Last week’s column

Pub­li­ca­tion: Free­dom — OCR - Pla­cen­tia News-Times; Date: Aug 4, 2017; Sec­tion: News; Page Num­ber: 3
WHATDAY

Good health for non-saints and cheese­cake lovers

One of the things I do every sum­mer is sched­ule all my doc­tors’ vis­its. This is a left­over from when Mar­cus was lit­tle. I lumped all our appoint­ments close together, to get them out of the way. “All” of my doc­tors con­sisted of my den­tist, my optometrist, and my gynecologist.

Times have changed.

Now I have added a Gen­eral Physi­cian to the mix. Back when I was of child-bearing age, my gyne­col­o­gist was happy to mon­i­tor my gen­eral health. Once I hit menopause, I found that, while he’s still inter­ested in my hor­mones, the rest of me is a lot less interesting.

It took me a lit­tle time to find a good GP. I wanted some­one who would be invested in my well-being, but real­ize that I’m try­ing to do my best. I admit, I’m no saint.

Espe­cially when it comes to cheesecake.

I had my yearly phys­i­cal this week. Usu­ally, the doc­tor dis­cusses my blood pres­sure, which is a lit­tle high, then orders a few blood tests. My response is to have the tests, receive a mes­sage from the office ask­ing me to come back in, then sched­ule another checkup in a year.

I’m not in denial. There’s just no need to overreact.

This year, I decided to have a real dis­cus­sion about my health. I’ve gained a sig­nif­i­cant amount of weight recently, pounds that do not want to leave no mat­ter how much I exer­cise and how lit­tle I eat. The plan was to deflect the talk about my blood pres­sure, and focus on why I was gain­ing and not losing.

My plan hit an imme­di­ate snag when the nurse took my blood pres­sure. It was nor­mal, so nor­mal there was noth­ing to talk about. The doc­tor walked in and checked my charts, ask­ing about my gen­eral well-being.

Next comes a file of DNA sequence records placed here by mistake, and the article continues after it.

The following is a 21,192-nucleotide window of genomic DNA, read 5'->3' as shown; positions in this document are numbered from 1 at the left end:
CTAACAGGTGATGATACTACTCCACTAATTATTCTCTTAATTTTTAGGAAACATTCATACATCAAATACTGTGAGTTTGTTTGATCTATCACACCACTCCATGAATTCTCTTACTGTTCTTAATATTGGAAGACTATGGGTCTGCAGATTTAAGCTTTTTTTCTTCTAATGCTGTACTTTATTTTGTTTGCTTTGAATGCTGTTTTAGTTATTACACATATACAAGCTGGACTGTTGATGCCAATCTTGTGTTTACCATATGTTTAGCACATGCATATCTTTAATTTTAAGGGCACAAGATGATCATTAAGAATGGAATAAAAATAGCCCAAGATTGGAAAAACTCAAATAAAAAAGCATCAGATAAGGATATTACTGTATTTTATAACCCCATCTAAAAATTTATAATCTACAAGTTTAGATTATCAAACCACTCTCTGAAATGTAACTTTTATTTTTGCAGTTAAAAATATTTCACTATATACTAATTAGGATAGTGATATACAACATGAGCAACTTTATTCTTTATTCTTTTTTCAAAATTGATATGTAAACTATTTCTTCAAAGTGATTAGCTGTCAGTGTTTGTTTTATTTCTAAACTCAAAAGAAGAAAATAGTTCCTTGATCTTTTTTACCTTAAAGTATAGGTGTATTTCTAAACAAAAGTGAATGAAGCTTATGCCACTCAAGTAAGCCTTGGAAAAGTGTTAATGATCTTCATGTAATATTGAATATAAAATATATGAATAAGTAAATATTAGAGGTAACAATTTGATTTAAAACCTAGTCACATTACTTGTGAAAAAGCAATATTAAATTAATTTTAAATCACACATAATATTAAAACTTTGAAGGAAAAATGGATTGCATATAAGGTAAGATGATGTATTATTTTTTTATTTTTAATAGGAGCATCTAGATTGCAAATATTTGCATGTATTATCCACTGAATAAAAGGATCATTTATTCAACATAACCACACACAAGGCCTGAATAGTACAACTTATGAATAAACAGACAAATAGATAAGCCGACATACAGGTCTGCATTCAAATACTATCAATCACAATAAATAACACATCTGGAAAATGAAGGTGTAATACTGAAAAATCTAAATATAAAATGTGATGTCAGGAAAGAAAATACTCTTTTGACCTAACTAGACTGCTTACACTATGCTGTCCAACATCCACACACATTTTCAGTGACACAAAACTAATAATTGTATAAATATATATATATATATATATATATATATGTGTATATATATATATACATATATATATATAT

I began to tell her my long, sad saga of weight non-loss. She stared at my chart as I talked. I was expect­ing to hear her say, “It could be your flum­mox capac­i­tor. I’ll order those tests as well.”

Instead she told me, “It gets harder with age.”

That was it. When I poked about, look­ing for more answers, she held firm. Even if my thy­roid was out of whack, she said, cor­rect­ing it isn’t some magic weight-loss bullet.

But you should try a reg­i­men of no sugar, or whey prod­ucts,” she sug­gested. Actu­ally, it was less of a sug­ges­tion, and more of an order. It was also depress­ing, but not as bad as the next topic of conversation.

We talked about my need for a mam­mo­gram, and I said I was see­ing my gyne­col­o­gist next week for all that. She asked who that was, and I replied.

Did you hear his brother is retiring?”

No, I’ve been see­ing them both since they started the prac­tice in Fuller­ton,” I said. “That was well before Mar­cus was born.”

Mar­cus is 24. Now I felt old and depressed.

She wrapped up her visit. “Have you had your eyes checked recently?”

Yes, and they’re great. I had cataract surgery, so now I have bionic lenses.”

And just like that, I had hit the elderly trifecta.

All things con­sid­ered, I’m doing well. I’ve made the appoint­ment for my blood work, and promised myself I’ll make another appoint­ment if the office calls me. Of course, as I’ve said, I’m no saint.

The cheese­cake is call­ing, too.

Long­time Pla­cen­tia res­i­dent Gayle Car­line tracks those moments that shape her days as a wife, mom, com­puter whiz and horse­woman. E-mail her at [email protected].

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